Ariana Grande works out in Hong Kong for Reebok partnership
Credit: Billy H.C. Kwok/Getty Images

Getting fit and staying in shape while traveling isn’t as difficult as it may seem: you don't need a fancy gym or a ton of free time. Celebrity trainer Harley Pasternak's goal is to make working out really simple for his busy A-list clients, so his routine is ideal for anyone on the go.

We went all the way to Hong Kong to work out with Pasternak, who showed us a day in the life of Ariana Grande, in honor of her recent partnership with Reebok, and gave us an inside look at what fitness means for her while on the road.

Below are the five easy ways Grande and the other stars on Pasternak’s roster maintain their figures and manage to squeeze in daily workouts while traveling the world.

Get your steps in.

“The World Health Organization says you need at least 10,000 steps a day,” Pasternak told T+L. “I say 12,000 steps and you don’t have to kill yourself doing it. There’s no need to be doing wind sprints and you don’t need to push yourself to the point of nausea.”

The most important thing is to keep your body moving. “The key to being in great shape is this: take your right foot and put it in front of your left and then repeat,” he said. “There are no moves than can compensate for a lack of steps.”

Get some sleep.

Jetlag may be a problem when visiting a new country, but you need to stay on top of your sleeping schedule at all times.“It’s supposed to be one third of our lives,” Pasternak said. “I’ve spent the last 25 years teaching people how to move and now I’m spending a lot of time showing them how not to move. Sleep is really, really important.”

In the same way you watch what you eat, you have to always make sure you’re getting enough sleep. According to a study done at U.C. Berkeley, sleep depravation leads to unhealthy cravings and triggers the brain to want more junk food, which is counterproductive to a fit lifestyle.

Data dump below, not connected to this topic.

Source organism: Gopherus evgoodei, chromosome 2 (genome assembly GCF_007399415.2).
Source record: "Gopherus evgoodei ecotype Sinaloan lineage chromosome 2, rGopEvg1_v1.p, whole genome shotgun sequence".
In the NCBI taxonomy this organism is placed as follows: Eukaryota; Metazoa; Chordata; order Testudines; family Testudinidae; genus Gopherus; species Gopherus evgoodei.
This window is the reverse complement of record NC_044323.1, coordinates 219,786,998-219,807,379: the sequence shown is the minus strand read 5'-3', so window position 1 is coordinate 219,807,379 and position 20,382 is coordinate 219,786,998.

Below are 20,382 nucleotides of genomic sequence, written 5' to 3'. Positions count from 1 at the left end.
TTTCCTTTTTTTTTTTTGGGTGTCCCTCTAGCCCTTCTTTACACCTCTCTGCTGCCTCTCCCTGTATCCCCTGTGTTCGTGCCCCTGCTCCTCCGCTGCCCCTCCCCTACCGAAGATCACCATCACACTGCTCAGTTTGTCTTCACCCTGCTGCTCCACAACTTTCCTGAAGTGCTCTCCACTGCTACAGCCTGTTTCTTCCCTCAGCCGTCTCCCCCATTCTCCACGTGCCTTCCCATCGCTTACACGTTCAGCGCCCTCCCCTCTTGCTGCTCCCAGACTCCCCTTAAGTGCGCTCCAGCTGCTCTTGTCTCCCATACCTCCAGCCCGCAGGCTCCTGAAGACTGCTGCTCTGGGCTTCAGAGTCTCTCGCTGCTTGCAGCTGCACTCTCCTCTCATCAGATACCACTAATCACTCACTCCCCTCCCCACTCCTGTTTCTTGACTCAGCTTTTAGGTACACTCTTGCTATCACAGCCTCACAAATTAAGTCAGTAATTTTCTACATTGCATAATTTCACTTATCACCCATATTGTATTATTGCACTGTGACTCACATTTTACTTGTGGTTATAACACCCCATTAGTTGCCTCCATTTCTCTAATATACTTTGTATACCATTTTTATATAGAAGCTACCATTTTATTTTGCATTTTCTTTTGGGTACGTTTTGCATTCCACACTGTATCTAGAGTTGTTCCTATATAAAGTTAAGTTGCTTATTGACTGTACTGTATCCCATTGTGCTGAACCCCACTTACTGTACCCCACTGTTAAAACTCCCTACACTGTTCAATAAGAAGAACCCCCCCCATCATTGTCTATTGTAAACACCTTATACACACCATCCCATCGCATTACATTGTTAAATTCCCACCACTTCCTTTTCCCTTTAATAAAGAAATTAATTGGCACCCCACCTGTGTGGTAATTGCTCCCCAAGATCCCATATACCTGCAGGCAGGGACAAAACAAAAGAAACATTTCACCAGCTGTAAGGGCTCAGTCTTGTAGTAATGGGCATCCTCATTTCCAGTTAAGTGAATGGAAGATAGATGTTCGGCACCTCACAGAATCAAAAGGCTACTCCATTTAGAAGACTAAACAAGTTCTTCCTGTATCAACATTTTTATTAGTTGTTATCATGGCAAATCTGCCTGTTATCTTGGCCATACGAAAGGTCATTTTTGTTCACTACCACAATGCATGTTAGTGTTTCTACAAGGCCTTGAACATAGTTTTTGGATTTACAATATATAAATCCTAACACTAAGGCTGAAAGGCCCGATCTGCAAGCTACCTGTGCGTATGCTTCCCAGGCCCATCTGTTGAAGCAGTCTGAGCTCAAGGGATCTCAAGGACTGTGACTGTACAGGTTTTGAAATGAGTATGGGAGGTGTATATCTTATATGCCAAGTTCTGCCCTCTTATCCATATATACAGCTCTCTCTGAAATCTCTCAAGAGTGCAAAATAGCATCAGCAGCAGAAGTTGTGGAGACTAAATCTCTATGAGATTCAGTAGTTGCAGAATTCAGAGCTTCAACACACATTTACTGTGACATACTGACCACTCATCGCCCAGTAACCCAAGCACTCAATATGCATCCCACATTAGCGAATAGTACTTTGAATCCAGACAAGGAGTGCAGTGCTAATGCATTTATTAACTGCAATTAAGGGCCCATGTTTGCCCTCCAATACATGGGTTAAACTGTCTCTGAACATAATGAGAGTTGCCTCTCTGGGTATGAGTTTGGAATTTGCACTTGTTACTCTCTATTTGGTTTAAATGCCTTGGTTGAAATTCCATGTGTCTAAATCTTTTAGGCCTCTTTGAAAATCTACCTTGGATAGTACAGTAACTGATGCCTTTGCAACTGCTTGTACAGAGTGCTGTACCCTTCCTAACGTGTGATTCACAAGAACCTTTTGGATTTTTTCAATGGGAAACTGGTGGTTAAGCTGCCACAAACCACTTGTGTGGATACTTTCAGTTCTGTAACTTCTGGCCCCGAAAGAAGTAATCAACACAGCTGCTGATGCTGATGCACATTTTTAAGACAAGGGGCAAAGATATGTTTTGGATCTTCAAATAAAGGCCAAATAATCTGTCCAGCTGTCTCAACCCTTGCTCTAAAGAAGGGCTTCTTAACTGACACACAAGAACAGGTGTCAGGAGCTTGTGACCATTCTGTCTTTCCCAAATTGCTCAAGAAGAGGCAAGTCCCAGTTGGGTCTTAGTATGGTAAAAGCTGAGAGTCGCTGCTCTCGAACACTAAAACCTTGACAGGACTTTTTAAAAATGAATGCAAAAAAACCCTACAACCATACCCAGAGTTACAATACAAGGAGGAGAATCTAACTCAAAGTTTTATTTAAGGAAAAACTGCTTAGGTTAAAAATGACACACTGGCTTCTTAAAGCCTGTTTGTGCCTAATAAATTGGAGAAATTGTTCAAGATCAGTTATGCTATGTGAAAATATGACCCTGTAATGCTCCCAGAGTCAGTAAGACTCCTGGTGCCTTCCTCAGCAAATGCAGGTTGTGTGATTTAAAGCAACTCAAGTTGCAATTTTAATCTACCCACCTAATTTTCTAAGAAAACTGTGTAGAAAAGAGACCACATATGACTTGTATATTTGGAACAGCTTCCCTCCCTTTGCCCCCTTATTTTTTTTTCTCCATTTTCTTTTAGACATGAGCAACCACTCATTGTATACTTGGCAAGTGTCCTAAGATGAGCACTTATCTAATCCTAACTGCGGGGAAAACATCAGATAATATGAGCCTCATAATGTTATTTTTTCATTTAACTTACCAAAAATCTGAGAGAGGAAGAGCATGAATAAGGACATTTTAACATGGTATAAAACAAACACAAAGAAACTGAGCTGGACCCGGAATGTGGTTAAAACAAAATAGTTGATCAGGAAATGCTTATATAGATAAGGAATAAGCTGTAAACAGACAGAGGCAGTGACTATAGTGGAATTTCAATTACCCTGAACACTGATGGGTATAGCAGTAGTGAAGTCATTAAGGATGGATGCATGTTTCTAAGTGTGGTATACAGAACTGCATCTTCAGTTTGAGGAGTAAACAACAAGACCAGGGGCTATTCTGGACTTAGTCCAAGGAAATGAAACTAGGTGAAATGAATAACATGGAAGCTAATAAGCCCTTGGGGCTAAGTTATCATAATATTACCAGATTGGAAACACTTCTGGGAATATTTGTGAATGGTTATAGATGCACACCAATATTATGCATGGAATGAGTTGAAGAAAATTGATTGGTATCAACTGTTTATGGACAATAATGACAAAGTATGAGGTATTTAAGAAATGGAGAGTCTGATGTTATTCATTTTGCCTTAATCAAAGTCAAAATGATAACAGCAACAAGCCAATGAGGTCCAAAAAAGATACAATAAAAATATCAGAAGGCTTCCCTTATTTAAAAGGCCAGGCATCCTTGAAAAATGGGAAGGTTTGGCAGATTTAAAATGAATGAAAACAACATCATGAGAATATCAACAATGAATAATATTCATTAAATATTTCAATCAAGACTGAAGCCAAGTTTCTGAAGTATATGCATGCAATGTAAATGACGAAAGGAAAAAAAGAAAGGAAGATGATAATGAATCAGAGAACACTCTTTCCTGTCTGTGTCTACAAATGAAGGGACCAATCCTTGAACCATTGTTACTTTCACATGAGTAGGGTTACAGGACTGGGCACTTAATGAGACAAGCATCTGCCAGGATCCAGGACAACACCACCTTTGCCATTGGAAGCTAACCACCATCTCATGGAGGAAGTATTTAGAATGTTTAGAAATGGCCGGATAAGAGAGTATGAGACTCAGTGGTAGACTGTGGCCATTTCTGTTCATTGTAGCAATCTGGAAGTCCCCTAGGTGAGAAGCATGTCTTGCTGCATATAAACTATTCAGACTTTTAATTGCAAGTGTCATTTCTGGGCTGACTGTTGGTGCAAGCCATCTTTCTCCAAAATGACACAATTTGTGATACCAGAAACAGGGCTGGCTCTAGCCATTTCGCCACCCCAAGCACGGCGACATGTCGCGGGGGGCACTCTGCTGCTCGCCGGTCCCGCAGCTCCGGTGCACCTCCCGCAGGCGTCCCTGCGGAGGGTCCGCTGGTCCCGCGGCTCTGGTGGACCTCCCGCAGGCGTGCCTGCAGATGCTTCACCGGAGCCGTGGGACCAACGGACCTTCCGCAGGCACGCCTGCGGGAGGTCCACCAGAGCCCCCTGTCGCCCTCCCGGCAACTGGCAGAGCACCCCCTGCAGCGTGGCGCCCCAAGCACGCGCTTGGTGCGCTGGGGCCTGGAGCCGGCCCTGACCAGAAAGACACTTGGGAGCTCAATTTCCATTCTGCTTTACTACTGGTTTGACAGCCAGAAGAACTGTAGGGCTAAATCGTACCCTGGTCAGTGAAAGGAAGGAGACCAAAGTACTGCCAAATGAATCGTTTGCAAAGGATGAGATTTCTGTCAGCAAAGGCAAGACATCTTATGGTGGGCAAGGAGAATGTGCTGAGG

Take a break from technology.

Feeling good is a big part of staying healthy, and you can do that by eliminating unnecessary stress from your life — starting with your phone. Allow yourself to step away from work emails and social media. Come on, you’re supposed to be on vacation anyway.

“You need to unplug from technology for at least an hour a day,” Pasternak advised us. “I hope there’s one hour of the day where you put that phone away and do something that forces you to be present. Removing yourself from technology for even an hour will do wonders for your mental health.”

Think about what you're eating.

Working out is meaningless if you’re not eating right. “There’s no point in spending all those hours burning calories just to replace them with bad ones,” Pasternak said. “‘I hear people saying, ‘What’s the best pre-workout and post-workout thing to eat?’ Unless you’re training for the Olympics, there’s no point of eating a bunch of calories right before you burn them.”

This isn’t to say you should be depriving yourself — just remember to try things in moderation. “I think [Grande's] always had a healthy diet, but what I've gotten her to do more now is to create balance and moderation,” he said. “To feel OK with indulging and celebrating sometimes. She has really widened the ingredients she's putting in her diet.”

Push yourself, within reason.

"Pull or lift something heavy,” he said. “Challenge your muscles ideally for at least five minutes a day."

Since we were in a spacious park, Pasternak started us off with simple cardio that included a quick jog and three sets of lunges across the field. “That's the key to working with people like Ariana is how you make the most of what we have time, equipment, and space-wise without injuring them,” Pasternak said. “Think about it, if you hurt yourself exercising, not only can you not work out for a while, but you won’t be able to do a lot of things. You have to keep efficiency, balance, focus, and safety all in mind.”

Pack comfortable clothes.

If you don’t bring sneakers, chances are you’re not going to work out. They'll also come in handy for walking around and exploring a new city, and that counts as a way to get your steps in. Do yourself a favor and make moving effortless by packing the appropriate attire.

“When you’re wearing something comfortable, you’re more likely to move,” Pasternak said. “If you’re wearing comfortable shoes, your feet are happy and that will get you to maybe take the stairs rather than the elevator, or it may result in you walking those extra blocks rather than taking a cab. Sightseeing is the best workout when traveling.”